As Puerto Rico dealt with the fallout from a series of devastating earthquakes in recent days, House Speaker Nancy Pelosi joined calls Thursday for the Trump administration to release $18 billion in disaster aid to the island more than two years after the money was appropriated.
The funds were meant to go to the U.S. territory after Hurricanes Irma and Maria caused nearly $150 billion in damage in September 2017. Maria killed nearly 3,000 people and left 1.5 million Puerto Ricans without power, including hundreds whose electricity wasn’t restored for nearly a year. On Thursday, about two-thirds of the island once again had no power and hundreds of thousands of people were without running water following the earthquakes, including a 6.4-magnitude earthquake which struck Tuesday,
“We call upon the White House to stop its unlawful withholding of funds from Puerto Rico,” Pelosi said at a press conference Thursday. “There are needs that need to be met, there has been a disaster designated, but the ongoing withholding of funds appropriated by Congress to Puerto Rico is illegal.”
Pelosi’s remarks came amid reporting that a major power plant was severely damaged by Tuesday’s earthquake, which followed hundreds of smaller tremors since the New Year. The Costa Sur plant, which provides power to about a quarter of the island, was knocked out of commission and may not be fully operating for a year.
At least one person was killed in the disaster and more than 2,000 people have been displaced and are staying in temporary shelters.
Social media users drew attention to the latest suffering of Puerto Ricans and demanded the funds be released.
Amid heavy seismic activity in Puerto Rico, it’s important to remember that the Trump Administration is actively blocking $18 billion that Congress has already authorized towards critical infrastructure.
Boricuas deserve so much better than this.
— Latino Victory (@latinovictoryus) January 7, 2020
The Mayor of Guayanilla, Puerto Rico told us he needs food, water ice, & help with inspections of damaged homes. He estimates more than 2000 people in his municipality are sleeping outside on the street, either fearful of another earthquake or their home is too damaged to live in pic.twitter.com/LF1ns0RApd
— David Begnaud (@DavidBegnaud) January 9, 2020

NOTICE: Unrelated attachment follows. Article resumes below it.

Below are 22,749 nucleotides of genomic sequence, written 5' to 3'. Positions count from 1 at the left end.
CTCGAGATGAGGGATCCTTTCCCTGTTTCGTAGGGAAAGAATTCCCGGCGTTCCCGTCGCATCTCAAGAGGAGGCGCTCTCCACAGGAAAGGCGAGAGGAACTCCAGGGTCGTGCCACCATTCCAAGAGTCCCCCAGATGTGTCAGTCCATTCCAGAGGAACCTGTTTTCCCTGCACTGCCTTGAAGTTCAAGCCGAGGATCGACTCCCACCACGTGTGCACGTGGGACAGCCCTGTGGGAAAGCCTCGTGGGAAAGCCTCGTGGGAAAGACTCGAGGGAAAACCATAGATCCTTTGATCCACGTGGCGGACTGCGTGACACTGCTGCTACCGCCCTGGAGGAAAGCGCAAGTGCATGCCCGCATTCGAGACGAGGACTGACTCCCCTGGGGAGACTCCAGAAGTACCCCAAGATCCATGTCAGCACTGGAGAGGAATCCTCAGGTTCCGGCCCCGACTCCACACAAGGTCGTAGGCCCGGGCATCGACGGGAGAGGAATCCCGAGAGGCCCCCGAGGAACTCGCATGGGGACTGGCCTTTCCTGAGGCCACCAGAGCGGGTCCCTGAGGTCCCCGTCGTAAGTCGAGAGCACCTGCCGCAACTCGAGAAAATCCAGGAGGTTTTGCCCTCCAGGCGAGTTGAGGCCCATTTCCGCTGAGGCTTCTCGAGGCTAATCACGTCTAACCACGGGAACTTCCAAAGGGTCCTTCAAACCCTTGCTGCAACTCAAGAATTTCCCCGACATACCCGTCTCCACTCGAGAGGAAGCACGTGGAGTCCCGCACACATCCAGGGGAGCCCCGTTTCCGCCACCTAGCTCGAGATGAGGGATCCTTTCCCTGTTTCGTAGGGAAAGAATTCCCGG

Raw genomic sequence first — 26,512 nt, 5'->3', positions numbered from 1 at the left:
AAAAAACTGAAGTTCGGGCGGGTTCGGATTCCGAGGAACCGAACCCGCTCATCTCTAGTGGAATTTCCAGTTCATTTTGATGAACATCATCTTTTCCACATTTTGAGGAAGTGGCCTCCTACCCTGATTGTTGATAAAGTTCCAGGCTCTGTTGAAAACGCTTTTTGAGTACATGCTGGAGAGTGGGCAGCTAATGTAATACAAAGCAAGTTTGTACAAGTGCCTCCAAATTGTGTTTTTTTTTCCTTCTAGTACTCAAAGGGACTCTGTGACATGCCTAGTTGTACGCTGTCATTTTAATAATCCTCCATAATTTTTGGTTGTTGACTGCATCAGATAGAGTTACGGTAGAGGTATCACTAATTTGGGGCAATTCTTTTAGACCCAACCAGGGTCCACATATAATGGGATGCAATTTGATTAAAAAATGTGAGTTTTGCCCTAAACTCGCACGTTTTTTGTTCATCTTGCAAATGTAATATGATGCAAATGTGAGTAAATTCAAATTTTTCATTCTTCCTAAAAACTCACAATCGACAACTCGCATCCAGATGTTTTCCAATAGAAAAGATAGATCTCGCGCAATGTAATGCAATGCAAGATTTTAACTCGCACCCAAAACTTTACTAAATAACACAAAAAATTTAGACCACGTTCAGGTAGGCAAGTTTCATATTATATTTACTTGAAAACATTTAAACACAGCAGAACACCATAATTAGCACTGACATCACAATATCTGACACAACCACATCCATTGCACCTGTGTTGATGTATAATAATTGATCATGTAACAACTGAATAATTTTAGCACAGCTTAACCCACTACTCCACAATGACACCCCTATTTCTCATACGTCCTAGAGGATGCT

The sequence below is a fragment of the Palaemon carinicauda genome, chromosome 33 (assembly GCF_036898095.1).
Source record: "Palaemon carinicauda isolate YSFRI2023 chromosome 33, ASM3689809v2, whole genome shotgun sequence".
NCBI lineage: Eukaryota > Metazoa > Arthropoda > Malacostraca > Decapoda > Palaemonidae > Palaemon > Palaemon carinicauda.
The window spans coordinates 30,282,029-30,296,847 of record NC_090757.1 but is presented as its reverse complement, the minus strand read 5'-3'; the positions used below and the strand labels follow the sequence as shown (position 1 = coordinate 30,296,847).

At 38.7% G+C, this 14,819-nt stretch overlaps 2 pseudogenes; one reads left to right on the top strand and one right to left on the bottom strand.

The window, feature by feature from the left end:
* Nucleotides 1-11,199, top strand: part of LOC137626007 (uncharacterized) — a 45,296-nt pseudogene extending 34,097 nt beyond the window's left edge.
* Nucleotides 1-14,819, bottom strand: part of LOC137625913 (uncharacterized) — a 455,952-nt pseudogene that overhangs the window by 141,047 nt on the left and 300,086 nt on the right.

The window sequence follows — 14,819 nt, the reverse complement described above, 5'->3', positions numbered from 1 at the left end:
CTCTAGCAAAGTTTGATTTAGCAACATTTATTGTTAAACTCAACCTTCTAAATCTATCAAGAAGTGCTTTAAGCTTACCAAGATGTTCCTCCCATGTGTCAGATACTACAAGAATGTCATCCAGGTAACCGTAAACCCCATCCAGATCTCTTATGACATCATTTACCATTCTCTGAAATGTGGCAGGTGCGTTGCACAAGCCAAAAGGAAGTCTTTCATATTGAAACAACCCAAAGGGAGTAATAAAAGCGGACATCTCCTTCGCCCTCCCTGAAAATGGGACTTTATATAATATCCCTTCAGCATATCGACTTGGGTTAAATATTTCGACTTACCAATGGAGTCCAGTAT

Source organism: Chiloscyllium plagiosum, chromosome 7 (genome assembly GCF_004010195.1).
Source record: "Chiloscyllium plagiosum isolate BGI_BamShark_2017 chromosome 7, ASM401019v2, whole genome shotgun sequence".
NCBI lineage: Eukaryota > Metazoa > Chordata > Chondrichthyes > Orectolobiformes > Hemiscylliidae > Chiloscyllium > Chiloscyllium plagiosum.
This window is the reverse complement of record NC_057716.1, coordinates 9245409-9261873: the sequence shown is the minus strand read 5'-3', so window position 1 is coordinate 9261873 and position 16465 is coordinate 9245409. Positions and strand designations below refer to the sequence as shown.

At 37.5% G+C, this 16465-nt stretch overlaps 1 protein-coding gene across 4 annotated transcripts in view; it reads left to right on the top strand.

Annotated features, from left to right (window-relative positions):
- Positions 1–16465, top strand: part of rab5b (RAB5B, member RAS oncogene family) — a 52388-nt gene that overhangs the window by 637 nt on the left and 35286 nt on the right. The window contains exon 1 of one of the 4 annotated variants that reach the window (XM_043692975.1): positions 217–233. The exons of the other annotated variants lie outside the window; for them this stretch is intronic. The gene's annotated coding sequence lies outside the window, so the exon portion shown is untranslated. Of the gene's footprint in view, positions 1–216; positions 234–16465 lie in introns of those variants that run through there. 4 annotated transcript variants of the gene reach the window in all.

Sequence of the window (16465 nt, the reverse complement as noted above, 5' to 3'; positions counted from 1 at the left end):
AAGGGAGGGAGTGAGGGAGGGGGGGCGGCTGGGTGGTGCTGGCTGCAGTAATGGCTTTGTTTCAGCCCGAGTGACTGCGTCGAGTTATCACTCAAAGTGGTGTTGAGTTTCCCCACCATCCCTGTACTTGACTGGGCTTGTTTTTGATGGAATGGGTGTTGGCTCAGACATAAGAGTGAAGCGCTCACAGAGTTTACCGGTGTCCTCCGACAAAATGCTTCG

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Puerto Rico has had access to just $1.5 billion in disaster aid since Congress approved a $19.9 billion grant after the hurricanes. The Trump administration missed a deadline last September to release another $8 billion.
President Donald Trump refused to make more funds available to Puerto Rico last year, citing the island’s history of financial difficulties. After the Senate blocked a disaster aid package for Midwestern states last April because Democrats wanted more money to be included for Puerto Rico, the president lashed out at the territory’s government.
“Puerto Rico got far more money than Texas and Florida combined, yet their government can’t do anything right, the place is a mess—nothing works,” Trump tweeted.
At the time, Trump falsely claimed his administration had already given $91 billion to Puerto Rico for disaster relief, a figure the Office of Management and Budget repeated Thursday.
“Over $90 billion has been forecast to be spent on Puerto Rico recovery relief, which is unprecedented,” spokesman Chase Jennings told the Washington Post.
In fact, $91 billion is the amount of money Puerto Rico is projected to need for disaster relief over the next two decades.
While Trump has accused the Puerto Rican government of mismanaging funds and corruption as he’s refused to release aid, many of the territory’s financial problems are rooted in a decision by the U.S. to phase out tax breaks for companies on the island, which triggered a recession, and a debt crisis made worse by Wall Street banks which stepped in to sell Puerto Rico’s debt in exchange for fees.
Rep. David Price (D-N.C.) told the Post that with calls for the Trump administration to help the island by releasing its remaining disaster aid funds, the burden is on the White House to “show good faith.”
“Good faith involves not just responding to this latest disaster, but cleaning up from the previous one as well,” he added.Print